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Parenting and potty training can be difficult experiences. Sometimes, success comes with setbacks and accidents along the way. It’s not as simple as one size fits all when it comes to using the toilet. Your child needs support and a positive attitude while working to master this new skill, no matter what your potty training experience looks like.

You should know about and avoid a few of the “don’ts” of positivity. Listed below are some common potty training traps to keep away from seeing to it your child doesn’t fall into them.

  • Keep it simple

Before training your child to use the potty, make sure he is developmentally ready. An example of a child that is ready to transition is able to communicate their needs, shows an interest in being independent in the bathroom, and is able to handle all the physical necessities, such as dressing themselves and detecting when they have to go. Before trying again, it’s a good idea to wait a few weeks or months if your child may not be ready.

You may create a negative atmosphere if you force your child to sit on the potty if they refuse. As a result, your child may develop negative associations related to using the bathroom, which could be very difficult to overcome and may lead to her avoiding urinating or voiding, which could be very harmful.

Always aim to offer encouragement and support. If the process becomes a battle, even if your child otherwise seems “ready,” you might consider putting on the brakes. You’ll get the best success (with potty training and your relationship) if both of you are enthusiastic about this “big kid” step.

  • Stress shouldn’t be a factor when potty training

Potty training can cause even good stress. Your child may be stressed out or upset by holidays, new babies, visitors, and vacations-similar to the stress of a divorce, a death, or moving.

You might want to reconsider potty training right now if you have anything exciting planned in your life. When things settle down and activity resumes normally, you can take action. In this way, you can allow your child to relate toileting to his or her normal routines while maintaining security for him or her. Moreover, you can put more effort into helping your child transition out of diapers, and that will make the transition more seamless for him/her.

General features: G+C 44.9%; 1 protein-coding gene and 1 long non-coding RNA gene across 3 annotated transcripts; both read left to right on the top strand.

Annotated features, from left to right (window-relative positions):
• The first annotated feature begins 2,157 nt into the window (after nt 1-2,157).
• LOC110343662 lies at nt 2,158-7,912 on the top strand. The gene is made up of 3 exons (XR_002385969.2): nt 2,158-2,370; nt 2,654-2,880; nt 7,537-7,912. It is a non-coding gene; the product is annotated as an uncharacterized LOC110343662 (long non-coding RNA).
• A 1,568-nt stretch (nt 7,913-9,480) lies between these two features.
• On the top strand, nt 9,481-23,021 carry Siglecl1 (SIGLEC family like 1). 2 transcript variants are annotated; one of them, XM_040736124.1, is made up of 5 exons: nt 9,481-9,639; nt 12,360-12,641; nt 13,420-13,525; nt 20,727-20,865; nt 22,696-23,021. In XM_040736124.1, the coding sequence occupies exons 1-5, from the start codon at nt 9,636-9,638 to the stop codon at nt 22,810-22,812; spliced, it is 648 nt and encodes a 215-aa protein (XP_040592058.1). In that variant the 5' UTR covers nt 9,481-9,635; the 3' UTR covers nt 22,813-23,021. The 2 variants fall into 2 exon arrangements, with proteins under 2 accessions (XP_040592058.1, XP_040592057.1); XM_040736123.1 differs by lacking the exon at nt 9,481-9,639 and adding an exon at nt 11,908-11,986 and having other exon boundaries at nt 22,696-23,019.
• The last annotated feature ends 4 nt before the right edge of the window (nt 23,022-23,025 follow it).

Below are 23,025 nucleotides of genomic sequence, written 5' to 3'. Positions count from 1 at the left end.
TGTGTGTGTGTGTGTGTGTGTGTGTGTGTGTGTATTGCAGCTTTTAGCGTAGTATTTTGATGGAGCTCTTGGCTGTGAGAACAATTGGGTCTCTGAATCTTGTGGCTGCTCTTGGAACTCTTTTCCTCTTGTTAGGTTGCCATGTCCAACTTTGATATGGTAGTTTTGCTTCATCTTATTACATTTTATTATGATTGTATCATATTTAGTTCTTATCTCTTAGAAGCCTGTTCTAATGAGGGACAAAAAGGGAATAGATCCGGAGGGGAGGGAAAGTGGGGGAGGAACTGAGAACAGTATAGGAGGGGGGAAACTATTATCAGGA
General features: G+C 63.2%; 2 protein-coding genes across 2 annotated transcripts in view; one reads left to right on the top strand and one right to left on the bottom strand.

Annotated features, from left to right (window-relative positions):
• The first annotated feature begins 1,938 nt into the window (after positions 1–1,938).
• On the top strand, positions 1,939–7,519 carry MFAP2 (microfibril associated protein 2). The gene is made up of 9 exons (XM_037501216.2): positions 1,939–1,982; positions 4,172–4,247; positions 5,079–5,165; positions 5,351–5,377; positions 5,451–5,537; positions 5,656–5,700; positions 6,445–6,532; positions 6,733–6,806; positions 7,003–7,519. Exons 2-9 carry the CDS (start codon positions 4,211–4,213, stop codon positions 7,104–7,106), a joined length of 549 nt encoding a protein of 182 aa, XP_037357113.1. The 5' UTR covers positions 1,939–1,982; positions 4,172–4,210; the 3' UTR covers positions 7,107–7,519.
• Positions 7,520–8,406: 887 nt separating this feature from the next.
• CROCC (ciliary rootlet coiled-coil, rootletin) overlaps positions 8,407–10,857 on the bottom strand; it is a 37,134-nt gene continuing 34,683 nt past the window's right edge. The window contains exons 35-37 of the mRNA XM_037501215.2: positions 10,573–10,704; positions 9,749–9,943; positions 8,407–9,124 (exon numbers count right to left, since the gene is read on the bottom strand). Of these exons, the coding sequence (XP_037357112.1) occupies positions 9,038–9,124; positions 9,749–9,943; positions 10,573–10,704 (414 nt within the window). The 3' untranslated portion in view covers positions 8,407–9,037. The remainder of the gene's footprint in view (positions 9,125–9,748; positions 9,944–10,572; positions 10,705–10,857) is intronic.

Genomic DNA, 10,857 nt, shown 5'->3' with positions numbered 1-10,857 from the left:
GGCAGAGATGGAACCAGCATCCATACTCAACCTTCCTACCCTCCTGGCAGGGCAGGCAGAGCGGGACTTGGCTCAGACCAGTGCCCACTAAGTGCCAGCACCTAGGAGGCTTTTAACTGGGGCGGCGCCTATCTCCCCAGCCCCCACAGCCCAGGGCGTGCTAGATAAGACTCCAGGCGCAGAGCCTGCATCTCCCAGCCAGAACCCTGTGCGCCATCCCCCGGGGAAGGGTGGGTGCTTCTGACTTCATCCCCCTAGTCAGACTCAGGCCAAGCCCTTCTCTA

• Don’t put a deadline on it

Young children are more likely to work poorly under deadlines and to not understand time like adults do. Your expectations for potty training need to be realistic. Alternatively, you could just throw them all out the window. Potty training occurs at a varying rate and age for kids. While some kids are ready to learn by 18 months, many take another year or two to reach that stage. Before kindergarten, some children don’t figure out how to do this. While some kids learn to use the toilet quickly, for many it takes a long time.

When programs of this kind promise that your child will become potty trained in three days, one day or even 100 days, they do not take into account your child’s unique characteristics. Since every child is different, including their temperaments, developmental schedules, and skills, there is no true one-size-fits-all approach.

It’s not uncommon for programs with a strict time schedule to suggest punitive measures, to be inflexible, or to train parents rather than children (for instance, having you monitor every grimace and race them to the bathroom every 10 minutes). This causes kids and parents who fail to meet the deadline to feel like failures and to be stressed unnecessarily.

The researchers may also not take into consideration the varying lifestyles of families, such as those with working parents, those with many children, those with special needs, and families with multiples. Using a method that’s flexible and compatible with your colleagues’ needs is best. Your child needs to experience a positive feeling about potty training, regardless of how many days or months it takes.

  • Accidents shouldn’t be taken too seriously

One of the cornerstones of an effective and positive potty training program is to remind your child that going to the bathroom is a normal part of life. Remind your child that having accidents is a normal part of life. In the event of an accident, we learn from it, and this is an expected part of the process.

Overemphasizing accidents can actually lead to more accidents by reinforcing mistakes or re-enforcing feelings of shame. You can also make fun of them if they happen. Enlist your child in clean-up activity and move on to the next opportunity to use the potty.